Without a doubt, 'Ocean's Eleven' is Soderbergh's biggest mainstream studio film. Sitting fresh at 82 percent on Rotten Tomatoes, 'Ocean's Eleven' won over both the critics and the general audiences with it's superb cast, witty script, unpredictable story and all-out fun.
Although the successful remake spawned two sequels, neither made it to the level of quality as Soderbergh's first. 'Twelve' received a rotten rating – probably for being the first heist-less heist film and featuring Julia Roberts' character being told that she looks like Julia Roberts – so 'Thirteen' tried to return the series to it's witty roots. Not nearly as good as the first, 'Thirteen' was still leaps and bounds above 'Twelve.'
Audiences may not have had as much fun with 'Twelve' or 'Thirteen,' but neither did enough damage to ruin the memorable nature of 'Eleven.' Perhaps the best thing about the two sequels is that it's obvious Soderbergh and company had a great time making the trilogy. Too bad we couldn't be brought along with them.
Awards season takes place at the worst time of the year. Most deadlines for end-of-year voting in critics circles are just days before Christmas. The month leading up to the busiest holiday of the year is always crammed with last minute screenings and ton of screeners – meaning it's time to play catch up. Both of Soderbergh's 'Che' screeners weren't available to me until two days before voting for the Utah Film Critics Association, so I had to fly through them – all 269 minutes of it. Even with a rushed viewing, 'Che' was boldly intriguing.
It's no wonder why Soderbergh decided to make a film (or two) depicting the revolutionary leader's life and death – the details are extremely interesting. Benicio Del Toro plays Argentinian Che Guevara, the man who became the leader of Fidel Castro's rebel forces in Cuba during the 1950s. 'Part One' is absolutely enthralling. It shows Che's role in overthrowing Cuba's dictator. 'Part Two,' not nearly as interesting as 'Part One,' relocates to Bolivia ten years later as Che tried to spark a revolution in South America. Watching 'The Motorcycle Diaries' followed by both of Soderbergh's 'Che' films will give you a full biography of one of the most notorious revolutionists in the history of the world.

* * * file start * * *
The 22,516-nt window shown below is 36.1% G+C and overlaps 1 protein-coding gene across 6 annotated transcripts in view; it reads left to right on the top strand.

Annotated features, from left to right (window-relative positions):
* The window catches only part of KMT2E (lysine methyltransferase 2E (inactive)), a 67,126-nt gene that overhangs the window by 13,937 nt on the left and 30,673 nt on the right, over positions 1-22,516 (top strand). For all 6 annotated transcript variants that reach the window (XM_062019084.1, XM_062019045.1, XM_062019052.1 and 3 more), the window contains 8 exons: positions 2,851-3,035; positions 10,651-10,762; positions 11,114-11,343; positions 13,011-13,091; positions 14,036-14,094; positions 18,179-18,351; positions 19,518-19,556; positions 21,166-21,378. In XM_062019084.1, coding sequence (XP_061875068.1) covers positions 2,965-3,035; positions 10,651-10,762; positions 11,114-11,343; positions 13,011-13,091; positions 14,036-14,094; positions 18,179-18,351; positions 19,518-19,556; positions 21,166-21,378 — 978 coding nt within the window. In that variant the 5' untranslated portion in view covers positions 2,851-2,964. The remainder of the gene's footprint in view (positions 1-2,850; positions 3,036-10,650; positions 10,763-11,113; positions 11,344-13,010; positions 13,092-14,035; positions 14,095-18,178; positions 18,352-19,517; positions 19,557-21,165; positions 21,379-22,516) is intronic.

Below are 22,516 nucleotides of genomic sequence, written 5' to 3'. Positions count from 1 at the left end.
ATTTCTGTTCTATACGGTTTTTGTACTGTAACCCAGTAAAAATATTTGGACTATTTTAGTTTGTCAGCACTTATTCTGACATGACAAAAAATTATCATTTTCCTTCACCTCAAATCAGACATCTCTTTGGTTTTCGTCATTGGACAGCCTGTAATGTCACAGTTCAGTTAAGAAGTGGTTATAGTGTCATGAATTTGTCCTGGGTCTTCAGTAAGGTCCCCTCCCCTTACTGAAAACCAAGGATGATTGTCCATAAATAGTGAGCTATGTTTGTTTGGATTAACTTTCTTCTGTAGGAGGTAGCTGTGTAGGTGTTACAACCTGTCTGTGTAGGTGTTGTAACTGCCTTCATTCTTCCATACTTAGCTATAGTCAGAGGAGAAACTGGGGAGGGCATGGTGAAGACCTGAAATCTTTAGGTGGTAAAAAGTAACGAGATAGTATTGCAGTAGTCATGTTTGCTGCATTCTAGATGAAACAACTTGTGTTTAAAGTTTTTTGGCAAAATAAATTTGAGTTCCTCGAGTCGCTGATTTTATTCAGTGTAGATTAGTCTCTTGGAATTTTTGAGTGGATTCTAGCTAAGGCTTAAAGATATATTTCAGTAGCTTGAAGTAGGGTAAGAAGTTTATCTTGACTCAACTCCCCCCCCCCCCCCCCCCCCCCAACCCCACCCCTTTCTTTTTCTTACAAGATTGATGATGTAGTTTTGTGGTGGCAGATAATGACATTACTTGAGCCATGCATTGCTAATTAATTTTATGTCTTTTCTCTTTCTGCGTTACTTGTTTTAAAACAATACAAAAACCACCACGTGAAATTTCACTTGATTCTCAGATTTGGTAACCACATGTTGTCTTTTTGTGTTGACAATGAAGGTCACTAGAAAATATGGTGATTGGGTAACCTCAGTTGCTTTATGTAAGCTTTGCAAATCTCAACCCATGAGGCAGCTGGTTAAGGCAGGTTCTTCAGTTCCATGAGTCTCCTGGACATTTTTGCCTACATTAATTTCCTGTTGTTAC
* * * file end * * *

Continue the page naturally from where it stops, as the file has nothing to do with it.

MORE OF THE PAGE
Just like 'The Motorcycle Diaries,' Soderbergh's 'Che' films intimately reel you into his life. You see life through his eyes. You understand the cause and watch your friends die trying to fight for it. The political rationale behind the Cuban revolution is invalid here. You're watching an intimate character story that takes place during the revolution, not a film about the revolution itself. Had Soderbergh flipped it the other way, 'Che' would be nothing more than another war film. But as is, it's a very strong character piece.
For some reason, 'The Informant!' didn't receive much love. The story told is wildly entertaining – and not knowing the true story that the film is based upon makes it even better. Anyone who didn't follow the true story on the news prior to see the film will be shocked once the whole story is unfolds. You walk away thinking, 'I didn't know I was about to watch a film about that.'
Matt Damon plays a whistle-blower giving away a lot of company secrets to the feds. The agents working with him eat up all of the information, knowing that they've got a major case on their hands. But the agents stumble across a problem when they realize that their whistle-blower is a total idiot completely incapable of collecting the evidence necessary to launch their official investigation.
Showing how much of an idiot Damon's character really is, during different scenes that should be important to his character, we hear his random thoughts as his mind drifts off in boredom. Some of the lines delivered during these A.D.D. moments are priceless.
Not only is it obvious that Soderbergh enjoys complex scripts requiring large casts, but he also enjoys certain flavors of witty scripts. He isn't bound to just one genre. Au contraire, he enjoys blending genres. He can tell major, all-engulfing stories as well as quiet simple character studies. Like every director, he doesn't have a perfect track record, but at least he's always trying to branch out and attempt something new. He passionately puts all of his effort into his work – and it shows.